nep-pub New Economics Papers
on Public Finance
Issue of 2012‒05‒22
four papers chosen by
Kwang Soo Cheong
Johns Hopkins University

  1. An extensive look at taxes: how does endogenous retirement affect optimal taxation? By William B. Peterman
  2. Optimal Redistributive Taxation with both Labor Supply and Labor Demand Responses By Bruno Jacquet; Etienne Lehmann; Bruno Van der Linden
  3. Redistributive Politics and Government Debt in a Borrowing-constrained Economy By Ryo Arawatari; Tetsuo Ono
  4. Fiscal policy in Chile: Hindering sustainable development by favoring myopic growth By Ramón E. López; Eugenio Figueroa

  1. By: William B. Peterman
    Abstract: This paper considers the impact on optimal tax policy of including endogenously determined retirement in a life cycle model. Allowing individuals to determine when they retire causes the optimal tax on capital to increase by 75% because of two implicit changes in the aggregate labor supply elasticity. First, including endogenous retirement causes an increase in the overall aggregate labor supply elasticity since agents can change their labor supply on both the intensive and extensive margins. In response, the government limits the distortions from the tax policy by lowering the tax on labor and increases the tax on capital. Second, given that the choice to retire is more relevant for older individuals, endogenous retirement disproportionately increases older agent's elasticity compared to younger individuals. Ideally, the government would decrease the relative labor income tax on individuals when they are older and supply labor more elastically. However, in the absence of age-dependent taxes, the government mimics such a tax policy by further increasing the tax on capital. I find that the welfare lost from not accounting for endogenous retirement when solving for the optimal tax policy is equivalent to approximately one percent of lifetime consumption.
    Date: 2012
  2. By: Bruno Jacquet; Etienne Lehmann (CREST); Bruno Van der Linden
    Keywords: Optimal taxation, Labor market frictions, Unemployment
    JEL: D82 H21 J64
    Date: 2011–05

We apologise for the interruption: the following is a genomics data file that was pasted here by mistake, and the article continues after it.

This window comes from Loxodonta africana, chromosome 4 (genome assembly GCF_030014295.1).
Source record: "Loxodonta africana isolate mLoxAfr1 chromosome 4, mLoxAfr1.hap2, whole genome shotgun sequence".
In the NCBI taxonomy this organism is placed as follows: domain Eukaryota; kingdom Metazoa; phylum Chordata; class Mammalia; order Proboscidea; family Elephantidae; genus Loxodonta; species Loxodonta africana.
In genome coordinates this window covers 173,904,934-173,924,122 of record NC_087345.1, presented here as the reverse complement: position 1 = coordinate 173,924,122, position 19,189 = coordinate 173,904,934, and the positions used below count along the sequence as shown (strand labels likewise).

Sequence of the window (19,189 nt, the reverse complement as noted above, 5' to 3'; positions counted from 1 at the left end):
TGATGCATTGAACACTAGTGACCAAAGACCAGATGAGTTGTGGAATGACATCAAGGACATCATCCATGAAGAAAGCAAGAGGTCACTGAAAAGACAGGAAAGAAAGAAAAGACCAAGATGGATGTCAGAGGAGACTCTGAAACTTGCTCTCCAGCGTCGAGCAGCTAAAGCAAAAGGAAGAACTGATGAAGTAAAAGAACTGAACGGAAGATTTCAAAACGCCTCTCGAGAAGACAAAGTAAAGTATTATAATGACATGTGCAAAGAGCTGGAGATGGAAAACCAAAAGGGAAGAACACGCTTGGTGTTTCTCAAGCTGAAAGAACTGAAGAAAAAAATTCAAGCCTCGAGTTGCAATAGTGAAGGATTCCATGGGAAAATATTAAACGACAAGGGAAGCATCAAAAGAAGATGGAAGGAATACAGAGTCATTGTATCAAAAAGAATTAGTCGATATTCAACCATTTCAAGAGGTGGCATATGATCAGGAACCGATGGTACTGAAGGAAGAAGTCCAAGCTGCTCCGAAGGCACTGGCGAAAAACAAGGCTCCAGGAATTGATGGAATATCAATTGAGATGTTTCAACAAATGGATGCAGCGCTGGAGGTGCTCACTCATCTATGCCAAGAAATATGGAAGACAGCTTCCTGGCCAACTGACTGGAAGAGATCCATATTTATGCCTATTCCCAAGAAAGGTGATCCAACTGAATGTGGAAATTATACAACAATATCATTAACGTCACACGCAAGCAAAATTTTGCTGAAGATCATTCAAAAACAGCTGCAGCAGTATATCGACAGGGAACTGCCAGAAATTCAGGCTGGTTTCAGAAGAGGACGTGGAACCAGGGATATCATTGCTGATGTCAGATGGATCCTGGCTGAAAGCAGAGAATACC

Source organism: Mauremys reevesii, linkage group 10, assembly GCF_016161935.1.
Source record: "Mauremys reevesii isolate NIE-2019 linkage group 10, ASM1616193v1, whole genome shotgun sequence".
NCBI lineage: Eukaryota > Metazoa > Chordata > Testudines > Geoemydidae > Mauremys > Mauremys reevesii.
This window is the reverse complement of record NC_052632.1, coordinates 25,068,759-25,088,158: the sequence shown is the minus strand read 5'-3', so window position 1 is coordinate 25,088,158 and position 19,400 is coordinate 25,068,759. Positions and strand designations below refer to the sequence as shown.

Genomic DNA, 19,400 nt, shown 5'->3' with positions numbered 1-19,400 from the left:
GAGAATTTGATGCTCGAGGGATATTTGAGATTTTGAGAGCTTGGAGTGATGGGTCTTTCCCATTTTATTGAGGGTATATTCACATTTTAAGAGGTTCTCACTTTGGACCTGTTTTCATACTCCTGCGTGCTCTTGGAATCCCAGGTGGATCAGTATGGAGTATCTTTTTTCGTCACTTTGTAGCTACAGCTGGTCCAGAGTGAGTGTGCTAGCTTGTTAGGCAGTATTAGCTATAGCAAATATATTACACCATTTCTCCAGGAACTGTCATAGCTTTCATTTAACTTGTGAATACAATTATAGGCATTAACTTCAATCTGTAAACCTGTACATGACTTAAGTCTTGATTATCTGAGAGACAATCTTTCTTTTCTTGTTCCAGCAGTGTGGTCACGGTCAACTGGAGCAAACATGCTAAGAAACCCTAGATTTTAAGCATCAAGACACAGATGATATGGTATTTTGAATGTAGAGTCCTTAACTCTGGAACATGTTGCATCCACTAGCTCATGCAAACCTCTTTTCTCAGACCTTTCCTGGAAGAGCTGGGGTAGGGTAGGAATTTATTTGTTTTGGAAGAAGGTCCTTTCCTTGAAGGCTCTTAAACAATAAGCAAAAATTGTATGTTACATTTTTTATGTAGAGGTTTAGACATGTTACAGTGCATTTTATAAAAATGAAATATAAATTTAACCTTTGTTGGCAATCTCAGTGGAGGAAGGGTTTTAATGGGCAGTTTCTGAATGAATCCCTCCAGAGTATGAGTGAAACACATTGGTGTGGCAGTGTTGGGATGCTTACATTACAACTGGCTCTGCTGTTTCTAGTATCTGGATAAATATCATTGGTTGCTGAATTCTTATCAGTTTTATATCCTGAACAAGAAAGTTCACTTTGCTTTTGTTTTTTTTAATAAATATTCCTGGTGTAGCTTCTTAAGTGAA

3. By: Ryo Arawatari (Graduate School of Economics, Nagoya University); Tetsuo Ono (Graduate School of Economics, Osaka University)
    Abstract: We develop a two-period, three-class of income model where low-income agents are borrowing constrained because of capital market imperfections, and where redistributive expenditure is financed by tax and government debt. When the degree of capital market imperfection is high, there is an ends-against-the-middle equilibrium where the constrained low-income and the unconstrained high-income agents favor low levels of government debt and redistributive expenditure; these agents form a coalition against the middle. In this equilibrium, the levels of government debt and expenditure might be below the efficient levels, and the spread of income distribution results in a lower debt-to-GDP ratio.
    Keywords: Government debt; Borrowing constraints; Voting; Structure-induced equilibrium; Income inequality.
    JEL: D72 H52 H60
    Date: 2011–01
  4. By: Ramón E. López; Eugenio Figueroa
    Abstract: We show that the tax system in Chile is insufficient, inefficient and inequitable. Insufficient because it does not yield enough revenues for the state to promote human capital development and to face poverty in a more comprehensive way; inefficient because it is highly unbalanced causing most of the tax burden to be concentrated in very few taxes while neglecting the use of the least distortion-prone tax mechanisms available; inequitable because it forces the middle and low income groups to shoulder most of the tax burden while allowing the super rich to get away paying one of the lowest tax rates among middle income and advanced countries. The consequence of the combined effect of the two sides of this fiscal policy - taxation and public expenditures - is to artificially increase the capital intensity of the economy, to deepen its dependency on natural resource based and environmentally dirty industries, to handicap the creation of human capital and to delay the evolution towards a knowledge-based economy. Fiscal policy has thus negatively affected the long run growth potential of the economy and has contributed to perpetuate a highly unequal distribution of wealth and to exacerbate environmental and natural resource degradation.
    Date: 2011–11

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